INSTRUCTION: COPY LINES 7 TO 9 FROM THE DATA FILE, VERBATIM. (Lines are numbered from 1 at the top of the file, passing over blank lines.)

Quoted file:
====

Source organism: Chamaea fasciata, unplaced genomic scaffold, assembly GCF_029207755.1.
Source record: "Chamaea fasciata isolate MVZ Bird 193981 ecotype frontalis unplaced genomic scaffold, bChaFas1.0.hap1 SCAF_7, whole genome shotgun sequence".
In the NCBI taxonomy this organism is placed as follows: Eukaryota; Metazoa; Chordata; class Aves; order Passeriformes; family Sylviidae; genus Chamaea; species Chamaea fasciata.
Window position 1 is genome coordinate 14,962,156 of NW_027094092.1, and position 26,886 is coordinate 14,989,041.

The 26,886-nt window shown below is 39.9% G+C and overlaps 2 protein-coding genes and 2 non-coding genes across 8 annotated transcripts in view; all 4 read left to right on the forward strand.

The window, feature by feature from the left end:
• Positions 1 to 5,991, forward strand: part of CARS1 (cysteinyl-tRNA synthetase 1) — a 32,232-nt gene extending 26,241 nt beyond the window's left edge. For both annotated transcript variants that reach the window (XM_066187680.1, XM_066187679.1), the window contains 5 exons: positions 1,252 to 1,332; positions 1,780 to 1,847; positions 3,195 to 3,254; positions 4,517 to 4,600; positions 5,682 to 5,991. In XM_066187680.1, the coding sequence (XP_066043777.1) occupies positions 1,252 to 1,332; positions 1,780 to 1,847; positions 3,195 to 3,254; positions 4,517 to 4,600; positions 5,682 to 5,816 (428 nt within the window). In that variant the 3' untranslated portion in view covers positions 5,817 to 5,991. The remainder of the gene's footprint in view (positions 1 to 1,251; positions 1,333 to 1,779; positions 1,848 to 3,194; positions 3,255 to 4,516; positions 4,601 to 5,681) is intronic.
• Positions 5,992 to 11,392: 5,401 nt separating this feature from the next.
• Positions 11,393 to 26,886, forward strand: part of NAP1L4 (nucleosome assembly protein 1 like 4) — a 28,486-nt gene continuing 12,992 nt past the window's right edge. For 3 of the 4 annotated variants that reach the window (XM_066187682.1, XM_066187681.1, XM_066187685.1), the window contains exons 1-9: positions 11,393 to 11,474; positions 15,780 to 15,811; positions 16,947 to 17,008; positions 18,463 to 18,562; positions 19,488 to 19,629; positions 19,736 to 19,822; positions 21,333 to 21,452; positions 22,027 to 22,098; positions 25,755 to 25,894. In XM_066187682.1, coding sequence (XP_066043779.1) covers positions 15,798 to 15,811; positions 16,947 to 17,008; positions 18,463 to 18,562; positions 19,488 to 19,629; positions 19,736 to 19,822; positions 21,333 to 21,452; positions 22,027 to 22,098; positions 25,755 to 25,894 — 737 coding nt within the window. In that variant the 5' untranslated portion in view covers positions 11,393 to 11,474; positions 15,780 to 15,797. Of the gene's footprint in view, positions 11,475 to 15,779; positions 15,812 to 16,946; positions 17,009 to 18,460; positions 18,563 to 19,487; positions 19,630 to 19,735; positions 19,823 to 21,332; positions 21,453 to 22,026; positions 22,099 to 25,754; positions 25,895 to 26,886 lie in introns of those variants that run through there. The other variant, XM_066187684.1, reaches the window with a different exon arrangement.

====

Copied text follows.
• Positions 1 to 5,991, forward strand: part of CARS1 (cysteinyl-tRNA synthetase 1) — a 32,232-nt gene extending 26,241 nt beyond the window's left edge. For both annotated transcript variants that reach the window (XM_066187680.1, XM_066187679.1), the window contains 5 exons: positions 1,252 to 1,332; positions 1,780 to 1,847; positions 3,195 to 3,254; positions 4,517 to 4,600; positions 5,682 to 5,991. In XM_066187680.1, the coding sequence (XP_066043777.1) occupies positions 1,252 to 1,332; positions 1,780 to 1,847; positions 3,195 to 3,254; positions 4,517 to 4,600; positions 5,682 to 5,816 (428 nt within the window). In that variant the 3' untranslated portion in view covers positions 5,817 to 5,991. The remainder of the gene's footprint in view (positions 1 to 1,251; positions 1,333 to 1,779; positions 1,848 to 3,194; positions 3,255 to 4,516; positions 4,601 to 5,681) is intronic.
• Positions 5,992 to 11,392: 5,401 nt separating this feature from the next.
• Positions 11,393 to 26,886, forward strand: part of NAP1L4 (nucleosome assembly protein 1 like 4) — a 28,486-nt gene continuing 12,992 nt past the window's right edge. For 3 of the 4 annotated variants that reach the window (XM_066187682.1, XM_066187681.1, XM_066187685.1), the window contains exons 1-9: positions 11,393 to 11,474; positions 15,780 to 15,811; positions 16,947 to 17,008; positions 18,463 to 18,562; positions 19,488 to 19,629; positions 19,736 to 19,822; positions 21,333 to 21,452; positions 22,027 to 22,098; positions 25,755 to 25,894. In XM_066187682.1, coding sequence (XP_066043779.1) covers positions 15,798 to 15,811; positions 16,947 to 17,008; positions 18,463 to 18,562; positions 19,488 to 19,629; positions 19,736 to 19,822; positions 21,333 to 21,452; positions 22,027 to 22,098; positions 25,755 to 25,894 — 737 coding nt within the window. In that variant the 5' untranslated portion in view covers positions 11,393 to 11,474; positions 15,780 to 15,797. Of the gene's footprint in view, positions 11,475 to 15,779; positions 15,812 to 16,946; positions 17,009 to 18,460; positions 18,563 to 19,487; positions 19,630 to 19,735; positions 19,823 to 21,332; positions 21,453 to 22,026; positions 22,099 to 25,754; positions 25,895 to 26,886 lie in introns of those variants that run through there. The other variant, XM_066187684.1, reaches the window with a different exon arrangement.